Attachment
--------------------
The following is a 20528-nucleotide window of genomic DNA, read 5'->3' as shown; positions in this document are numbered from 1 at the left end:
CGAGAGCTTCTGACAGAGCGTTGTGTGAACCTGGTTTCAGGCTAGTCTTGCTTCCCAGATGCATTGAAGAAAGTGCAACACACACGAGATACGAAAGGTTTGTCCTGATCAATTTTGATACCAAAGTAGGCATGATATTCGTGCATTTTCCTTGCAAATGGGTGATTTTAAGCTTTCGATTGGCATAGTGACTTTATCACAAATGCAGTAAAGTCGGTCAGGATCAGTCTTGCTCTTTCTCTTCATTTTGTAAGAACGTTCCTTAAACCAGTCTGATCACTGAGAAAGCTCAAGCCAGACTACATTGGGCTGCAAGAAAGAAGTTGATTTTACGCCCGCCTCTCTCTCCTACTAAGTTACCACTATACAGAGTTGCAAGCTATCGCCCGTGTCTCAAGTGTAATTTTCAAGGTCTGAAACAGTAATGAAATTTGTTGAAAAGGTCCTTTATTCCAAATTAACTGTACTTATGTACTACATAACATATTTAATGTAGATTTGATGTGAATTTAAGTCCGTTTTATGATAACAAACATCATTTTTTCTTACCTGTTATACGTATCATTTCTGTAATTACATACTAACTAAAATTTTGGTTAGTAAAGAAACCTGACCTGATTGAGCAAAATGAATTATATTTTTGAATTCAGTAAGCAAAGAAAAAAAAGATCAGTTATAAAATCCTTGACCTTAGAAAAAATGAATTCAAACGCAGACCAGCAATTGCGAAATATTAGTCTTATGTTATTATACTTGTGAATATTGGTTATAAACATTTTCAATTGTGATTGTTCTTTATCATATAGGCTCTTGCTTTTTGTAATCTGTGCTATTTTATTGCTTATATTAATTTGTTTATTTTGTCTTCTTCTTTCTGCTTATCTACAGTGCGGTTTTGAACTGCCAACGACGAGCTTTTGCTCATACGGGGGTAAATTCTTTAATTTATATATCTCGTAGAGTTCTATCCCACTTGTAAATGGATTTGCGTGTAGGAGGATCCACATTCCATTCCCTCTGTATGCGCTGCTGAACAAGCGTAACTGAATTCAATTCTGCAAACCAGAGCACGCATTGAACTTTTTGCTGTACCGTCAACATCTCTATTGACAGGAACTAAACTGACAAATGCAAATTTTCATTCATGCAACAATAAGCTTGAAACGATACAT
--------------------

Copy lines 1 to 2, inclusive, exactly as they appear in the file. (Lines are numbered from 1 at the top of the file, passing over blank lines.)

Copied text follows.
The following is a 20528-nucleotide window of genomic DNA, read 5'->3' as shown; positions in this document are numbered from 1 at the left end:
CGAGAGCTTCTGACAGAGCGTTGTGTGAACCTGGTTTCAGGCTAGTCTTGCTTCCCAGATGCATTGAAGAAAGTGCAACACACACGAGATACGAAAGGTTTGTCCTGATCAATTTTGATACCAAAGTAGGCATGATATTCGTGCATTTTCCTTGCAAATGGGTGATTTTAAGCTTTCGATTGGCATAGTGACTTTATCACAAATGCAGTAAAGTCGGTCAGGATCAGTCTTGCTCTTTCTCTTCATTTTGTAAGAACGTTCCTTAAACCAGTCTGATCACTGAGAAAGCTCAAGCCAGACTACATTGGGCTGCAAGAAAGAAGTTGATTTTACGCCCGCCTCTCTCTCCTACTAAGTTACCACTATACAGAGTTGCAAGCTATCGCCCGTGTCTCAAGTGTAATTTTCAAGGTCTGAAACAGTAATGAAATTTGTTGAAAAGGTCCTTTATTCCAAATTAACTGTACTTATGTACTACATAACATATTTAATGTAGATTTGATGTGAATTTAAGTCCGTTTTATGATAACAAACATCATTTTTTCTTACCTGTTATACGTATCATTTCTGTAATTACATACTAACTAAAATTTTGGTTAGTAAAGAAACCTGACCTGATTGAGCAAAATGAATTATATTTTTGAATTCAGTAAGCAAAGAAAAAAAAGATCAGTTATAAAATCCTTGACCTTAGAAAAAATGAATTCAAACGCAGACCAGCAATTGCGAAATATTAGTCTTATGTTATTATACTTGTGAATATTGGTTATAAACATTTTCAATTGTGATTGTTCTTTATCATATAGGCTCTTGCTTTTTGTAATCTGTGCTATTTTATTGCTTATATTAATTTGTTTATTTTGTCTTCTTCTTTCTGCTTATCTACAGTGCGGTTTTGAACTGCCAACGACGAGCTTTTGCTCATACGGGGGTAAATTCTTTAATTTATATATCTCGTAGAGTTCTATCCCACTTGTAAATGGATTTGCGTGTAGGAGGATCCACATTCCATTCCCTCTGTATGCGCTGCTGAACAAGCGTAACTGAATTCAATTCTGCAAACCAGAGCACGCATTGAACTTTTTGCTGTACCGTCAACATCTCTATTGACAGGAACTAAACTGACAAATGCAAATTTTCATTCATGCAACAATAAGCTTGAAACGATACAT